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Study finds drastic drop in cognitive abilities of children born during COVID, masks possibly to blame


An August 2021 study out of Rhode Island found that children born during the COVID-19 pandemic have markedly lower cognitive ability compared to their pre-pandemic counterparts.

Children born and raised during COVID-19 suffered significant cognitive developmental delays in both verbal and non-verbal cognitive assessments, when compared to kids born before the pandemic, the study found.

While the study has not yet been peer-reviewed, the researchers intimated that the pandemic measures and their subsequent effects are likely the culprit behind the devastating decline.

“Across all measures, we found cognitive scores were significantly reduced during the pandemic by 27 to 37 points (or almost two full standard deviations),” wrote the researchers.

“We did not find significant differences in birth weight or gestation duration overall in the pre vs during pandemic children,” they added, suggesting the problem is not a result of physical ailment or malnutrition, but rather a result of environmental conditions.

According to the study, the median scores for the three metrics being tested – early learning composite, verbal development quotient, and non-verbal development quotient, is 100. A figure that displays the findings shows that between 2011 and 2019, the scores were closely concentrated around the expected average of 100.

However, when looking at the scores for 2020 and 2021, there was a massive downward trend for all three categories. The ELC category shows a drop of over 20 points by 2021, while the VDQ category has a catastrophic drop of well over 30 points.

Explaining the data in plain language, and suggesting a cause for the decline, the scientists posited:

Children are inherently shaped by their environment. Across the fetal, infant, and early childhood lifestages, a child’s brain undergoes immense structural and functional growth that is driven by an integrative mixture of genetic and environmental factors. The outbreak of the COVID-19 pandemic, and the associated economic shut-down, school disruptions, and social distancing, stay-at-home, and mask policies have fundamentally altered the environment in which children and pregnant individuals have lived, over the past 18 months.

Leveraging data collected continuously over the past decade in Providence, RI and surrounding areas, we sought to investigate how the pandemic has impacted cognitive development and function in newborns and young children. Included pregnant individuals and children reported no symptoms of SARS-CoV-2 infection or had evidence of positive antibody or RT-PCR testing. Families also reported having adhered to stay-at-home and on-going mask and social distancing policies, suggesting observed effects are environmentally driven rather than due to potential direct effects of infection.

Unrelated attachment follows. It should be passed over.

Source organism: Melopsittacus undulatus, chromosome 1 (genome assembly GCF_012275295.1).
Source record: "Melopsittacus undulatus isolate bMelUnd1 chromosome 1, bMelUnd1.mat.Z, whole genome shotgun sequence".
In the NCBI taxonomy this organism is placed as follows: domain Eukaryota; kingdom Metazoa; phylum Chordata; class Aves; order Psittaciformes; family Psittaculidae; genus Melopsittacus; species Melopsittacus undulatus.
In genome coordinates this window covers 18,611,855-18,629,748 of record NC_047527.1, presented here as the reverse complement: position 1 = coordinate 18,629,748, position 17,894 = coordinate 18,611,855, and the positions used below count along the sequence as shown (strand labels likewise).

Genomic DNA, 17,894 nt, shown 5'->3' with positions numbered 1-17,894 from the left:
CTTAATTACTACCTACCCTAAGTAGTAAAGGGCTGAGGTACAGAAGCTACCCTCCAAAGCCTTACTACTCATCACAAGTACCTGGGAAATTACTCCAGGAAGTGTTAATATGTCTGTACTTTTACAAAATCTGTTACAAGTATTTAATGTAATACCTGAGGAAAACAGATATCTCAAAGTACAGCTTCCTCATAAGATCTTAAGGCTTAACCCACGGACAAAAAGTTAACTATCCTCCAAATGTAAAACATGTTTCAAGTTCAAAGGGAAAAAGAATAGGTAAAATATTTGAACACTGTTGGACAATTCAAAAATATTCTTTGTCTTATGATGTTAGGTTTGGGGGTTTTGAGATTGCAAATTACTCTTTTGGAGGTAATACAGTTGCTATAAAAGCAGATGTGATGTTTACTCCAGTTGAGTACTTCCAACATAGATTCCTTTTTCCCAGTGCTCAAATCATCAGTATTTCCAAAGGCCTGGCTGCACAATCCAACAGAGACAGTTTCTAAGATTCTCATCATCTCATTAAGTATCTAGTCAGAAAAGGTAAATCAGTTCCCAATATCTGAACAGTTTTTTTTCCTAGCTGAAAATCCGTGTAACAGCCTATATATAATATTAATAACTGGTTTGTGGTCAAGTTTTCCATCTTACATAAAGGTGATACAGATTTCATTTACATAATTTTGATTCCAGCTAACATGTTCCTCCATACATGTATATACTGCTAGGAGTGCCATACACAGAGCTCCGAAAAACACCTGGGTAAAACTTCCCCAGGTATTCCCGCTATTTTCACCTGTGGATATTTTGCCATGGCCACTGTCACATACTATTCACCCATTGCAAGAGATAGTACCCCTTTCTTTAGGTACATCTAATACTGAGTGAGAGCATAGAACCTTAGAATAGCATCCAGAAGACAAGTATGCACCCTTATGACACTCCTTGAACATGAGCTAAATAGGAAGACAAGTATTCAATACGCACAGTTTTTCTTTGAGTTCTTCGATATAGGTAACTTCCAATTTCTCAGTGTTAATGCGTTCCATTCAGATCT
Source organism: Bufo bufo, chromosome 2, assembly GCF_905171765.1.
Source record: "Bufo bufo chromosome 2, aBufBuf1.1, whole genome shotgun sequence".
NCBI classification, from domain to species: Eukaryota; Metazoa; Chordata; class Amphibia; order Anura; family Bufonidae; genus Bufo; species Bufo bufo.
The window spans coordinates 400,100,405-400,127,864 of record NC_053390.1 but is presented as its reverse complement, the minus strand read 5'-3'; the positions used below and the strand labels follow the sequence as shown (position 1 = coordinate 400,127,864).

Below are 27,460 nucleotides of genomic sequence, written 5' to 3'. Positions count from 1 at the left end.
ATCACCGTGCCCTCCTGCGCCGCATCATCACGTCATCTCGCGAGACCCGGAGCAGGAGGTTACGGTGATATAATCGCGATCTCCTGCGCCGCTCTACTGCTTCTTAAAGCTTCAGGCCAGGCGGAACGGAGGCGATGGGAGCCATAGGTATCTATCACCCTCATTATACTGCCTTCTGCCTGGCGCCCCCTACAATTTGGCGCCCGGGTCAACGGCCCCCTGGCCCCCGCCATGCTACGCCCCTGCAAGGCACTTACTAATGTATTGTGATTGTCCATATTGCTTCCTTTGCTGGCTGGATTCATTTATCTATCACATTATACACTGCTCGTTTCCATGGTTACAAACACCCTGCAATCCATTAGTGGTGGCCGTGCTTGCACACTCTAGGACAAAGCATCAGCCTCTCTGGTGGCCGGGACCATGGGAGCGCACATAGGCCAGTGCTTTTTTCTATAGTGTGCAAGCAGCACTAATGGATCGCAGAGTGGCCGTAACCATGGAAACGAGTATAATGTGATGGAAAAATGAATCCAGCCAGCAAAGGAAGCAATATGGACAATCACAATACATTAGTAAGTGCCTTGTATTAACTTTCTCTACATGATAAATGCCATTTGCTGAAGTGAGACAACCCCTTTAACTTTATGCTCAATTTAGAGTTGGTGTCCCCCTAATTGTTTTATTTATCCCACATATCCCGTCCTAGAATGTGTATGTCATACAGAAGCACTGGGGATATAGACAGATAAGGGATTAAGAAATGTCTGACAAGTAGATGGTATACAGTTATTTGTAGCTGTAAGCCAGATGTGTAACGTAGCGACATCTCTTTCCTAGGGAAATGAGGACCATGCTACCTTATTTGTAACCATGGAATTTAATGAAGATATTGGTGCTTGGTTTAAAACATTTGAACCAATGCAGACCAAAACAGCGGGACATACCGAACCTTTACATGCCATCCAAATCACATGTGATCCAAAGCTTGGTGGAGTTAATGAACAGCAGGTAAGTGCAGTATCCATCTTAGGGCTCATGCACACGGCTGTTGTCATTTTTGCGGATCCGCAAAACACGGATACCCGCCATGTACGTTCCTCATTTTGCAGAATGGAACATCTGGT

Overall, we find that measured verbal, non-verbal, and overall cognitive scores are significantly lower since the beginning of the pandemic. Looking further, we find that children born before the pandemic and followed through the initial stages do not show a reduction in skills or performance, but rather that young infants born since the beginning of the pandemic show significantly lower performance than infants born before January 2019. Thus, our results seem to suggest that early development is impaired by the environmental conditions brought on by the pandemic.

Governments have largely been dismissive of the impact the so-called pandemic measures are having on children. The U.S. leads the world in forcibly masking toddlers, a policy supported by the American Academy of Pediatrics (AAP).

The AAP even removed from its website a document affirming the importance of babies seeing human faces and communicating with parents via their own facial expressions.

In August, observers began noticing that the brochure no longer appeared on the AAP’s website, prompting speculation that it may have been intentionally scrubbed so as not to undermine the organization’s support of mandatory masking for children as young as two. Many two-year-olds are still in diapers.

Attacking measures that impact childhood development, University of California-San Francisco epidemiologist Professor Vinay Prasad stated, “The potential educational harms of mandatory-masking policies are much more firmly established, at least at this point, than their possible benefits in stopping the spread of COVID-19 in schools.”

“Early childhood is a crucial period when humans develop cultural, language, and social skills, including the ability to detect emotion on other people’s faces. Social interactions with friends, parents, and caregivers are integral to fostering children’s growth and well-being.”